This microcycle involves another set of intervals: 90s run, 90s walk, 3 min run, 3 min walk and repeat. Again I felt that this was a little too short – it’s only 9 minutes of actual running – so I tacked another 90s interval at the end to bring the time including warm-up to 25 minutes total (well, 24m30s) and then have a walking cool-down. Following on from last week, I set the pace for the 90s intervals at 6:15 min/mi and the 3 min run at 6:30 min/mi. That definitely made it challenging. I trained on Wednesday and Friday and in the Thursday, I cycled to work (11.5 miles either way) with a mind to introducing some cross training into my program. However, thanks to my competitive nature and Strava suggesting I could do an uphill section a little faster than before, I already had tired legs for w3d2 so I made up for it by pushing the final 90s interval at 10mph making (in theory) for 400m in 90s. Hard, but I felt great afterwards.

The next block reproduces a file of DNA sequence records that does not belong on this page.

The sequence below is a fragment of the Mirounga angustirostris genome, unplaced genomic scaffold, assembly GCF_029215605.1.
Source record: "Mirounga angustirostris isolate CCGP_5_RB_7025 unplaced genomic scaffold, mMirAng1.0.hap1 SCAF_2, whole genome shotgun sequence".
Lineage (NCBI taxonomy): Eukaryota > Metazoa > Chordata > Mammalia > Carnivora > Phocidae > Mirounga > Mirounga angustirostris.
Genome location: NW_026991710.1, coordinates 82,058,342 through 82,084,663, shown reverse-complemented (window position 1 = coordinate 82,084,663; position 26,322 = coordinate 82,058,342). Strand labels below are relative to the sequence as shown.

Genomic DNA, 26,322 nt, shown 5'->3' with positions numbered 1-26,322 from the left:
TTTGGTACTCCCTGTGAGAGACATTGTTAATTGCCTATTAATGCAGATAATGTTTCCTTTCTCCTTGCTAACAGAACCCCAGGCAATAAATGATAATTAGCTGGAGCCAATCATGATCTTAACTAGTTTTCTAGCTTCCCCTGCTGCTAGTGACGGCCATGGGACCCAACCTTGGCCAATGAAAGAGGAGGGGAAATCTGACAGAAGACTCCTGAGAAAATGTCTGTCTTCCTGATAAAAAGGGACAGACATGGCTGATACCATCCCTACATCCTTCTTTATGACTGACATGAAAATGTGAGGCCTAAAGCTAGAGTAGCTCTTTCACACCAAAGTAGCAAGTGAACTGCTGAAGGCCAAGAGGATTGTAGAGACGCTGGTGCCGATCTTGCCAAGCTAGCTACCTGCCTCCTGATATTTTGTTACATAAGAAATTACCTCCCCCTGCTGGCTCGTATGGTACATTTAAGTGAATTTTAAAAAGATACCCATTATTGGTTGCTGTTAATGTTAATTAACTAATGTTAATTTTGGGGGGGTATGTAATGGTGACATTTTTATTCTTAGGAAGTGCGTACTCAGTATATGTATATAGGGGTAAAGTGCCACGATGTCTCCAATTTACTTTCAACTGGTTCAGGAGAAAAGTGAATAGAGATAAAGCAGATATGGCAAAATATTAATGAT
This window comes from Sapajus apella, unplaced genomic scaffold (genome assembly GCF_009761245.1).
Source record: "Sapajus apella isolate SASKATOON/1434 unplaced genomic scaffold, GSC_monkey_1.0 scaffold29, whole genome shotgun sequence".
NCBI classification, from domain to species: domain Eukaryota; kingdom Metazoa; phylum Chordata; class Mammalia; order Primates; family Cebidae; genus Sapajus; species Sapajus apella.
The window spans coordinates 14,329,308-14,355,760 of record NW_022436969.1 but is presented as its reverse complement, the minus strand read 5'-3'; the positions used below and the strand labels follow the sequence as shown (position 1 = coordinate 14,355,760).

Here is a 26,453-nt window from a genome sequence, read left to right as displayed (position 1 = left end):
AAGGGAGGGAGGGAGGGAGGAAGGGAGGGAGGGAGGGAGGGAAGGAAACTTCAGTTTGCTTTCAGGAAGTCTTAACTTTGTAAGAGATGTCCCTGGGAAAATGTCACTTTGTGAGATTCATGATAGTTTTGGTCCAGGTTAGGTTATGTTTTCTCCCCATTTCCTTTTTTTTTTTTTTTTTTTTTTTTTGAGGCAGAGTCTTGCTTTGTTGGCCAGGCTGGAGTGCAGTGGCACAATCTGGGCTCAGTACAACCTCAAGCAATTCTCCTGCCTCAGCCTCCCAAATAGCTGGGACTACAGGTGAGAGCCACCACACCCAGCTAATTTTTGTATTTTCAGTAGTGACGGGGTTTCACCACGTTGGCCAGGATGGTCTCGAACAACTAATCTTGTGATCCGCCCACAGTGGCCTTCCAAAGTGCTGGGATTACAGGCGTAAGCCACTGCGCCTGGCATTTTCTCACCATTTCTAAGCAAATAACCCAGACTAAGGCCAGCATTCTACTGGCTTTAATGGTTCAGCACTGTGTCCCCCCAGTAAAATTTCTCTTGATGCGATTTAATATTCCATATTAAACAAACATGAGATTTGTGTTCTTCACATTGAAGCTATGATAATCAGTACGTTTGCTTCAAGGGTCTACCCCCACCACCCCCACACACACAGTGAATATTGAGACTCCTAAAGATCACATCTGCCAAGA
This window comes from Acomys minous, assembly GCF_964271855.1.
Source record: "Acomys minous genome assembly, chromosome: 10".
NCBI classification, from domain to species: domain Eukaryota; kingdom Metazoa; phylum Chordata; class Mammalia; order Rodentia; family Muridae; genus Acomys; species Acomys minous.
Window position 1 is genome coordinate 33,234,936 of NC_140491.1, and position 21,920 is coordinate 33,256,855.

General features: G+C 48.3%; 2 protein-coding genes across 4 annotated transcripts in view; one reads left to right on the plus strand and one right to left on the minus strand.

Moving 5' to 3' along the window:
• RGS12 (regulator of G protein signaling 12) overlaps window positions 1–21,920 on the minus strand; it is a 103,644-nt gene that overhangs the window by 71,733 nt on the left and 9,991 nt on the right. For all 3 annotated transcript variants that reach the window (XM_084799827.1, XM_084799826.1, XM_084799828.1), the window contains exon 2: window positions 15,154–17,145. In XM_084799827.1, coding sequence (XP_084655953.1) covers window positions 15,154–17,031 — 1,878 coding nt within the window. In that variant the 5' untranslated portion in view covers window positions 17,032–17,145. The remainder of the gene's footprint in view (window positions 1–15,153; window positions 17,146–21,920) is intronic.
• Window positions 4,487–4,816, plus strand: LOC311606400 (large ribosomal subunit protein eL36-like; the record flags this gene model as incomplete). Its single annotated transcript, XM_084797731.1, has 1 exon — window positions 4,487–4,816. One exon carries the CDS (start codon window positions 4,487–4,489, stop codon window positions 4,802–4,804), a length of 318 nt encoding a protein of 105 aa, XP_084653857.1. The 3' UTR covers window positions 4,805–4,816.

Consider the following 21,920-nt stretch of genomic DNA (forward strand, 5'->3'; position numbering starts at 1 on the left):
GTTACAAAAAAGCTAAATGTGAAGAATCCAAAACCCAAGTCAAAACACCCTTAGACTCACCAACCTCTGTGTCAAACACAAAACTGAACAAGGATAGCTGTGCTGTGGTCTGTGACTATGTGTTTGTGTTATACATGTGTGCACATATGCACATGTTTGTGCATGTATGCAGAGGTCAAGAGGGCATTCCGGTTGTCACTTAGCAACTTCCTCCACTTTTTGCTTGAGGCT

It all went downhill after that.
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C25K Week 2: Pace setting

This weeks sessions ended up all being done on the gym treadmill. I had hoped to do a bonus fourth session this morning but a late start and busy day got in the way of that which means no Garmin splits. The week 2 program is a step up from week 1 with the intervals going from 60 seconds to 90 and the rest going from 90 to 2 minutes, repeated for 20 minutes (although it doesn’t quite add up as the last rest period takes you to 21 minutes.) The total duration of the six 90s run intervals is 9 minutes, merely a minute longer than week 1 which is good for beginners as it helps their body to adjust. I felt it wasn’t quite enough for me and with that annoying discrepancy in the time, I ended up adding an extra 90s interval to the program and a 2.5 minute cooldown to round off the workout at 30 minutes.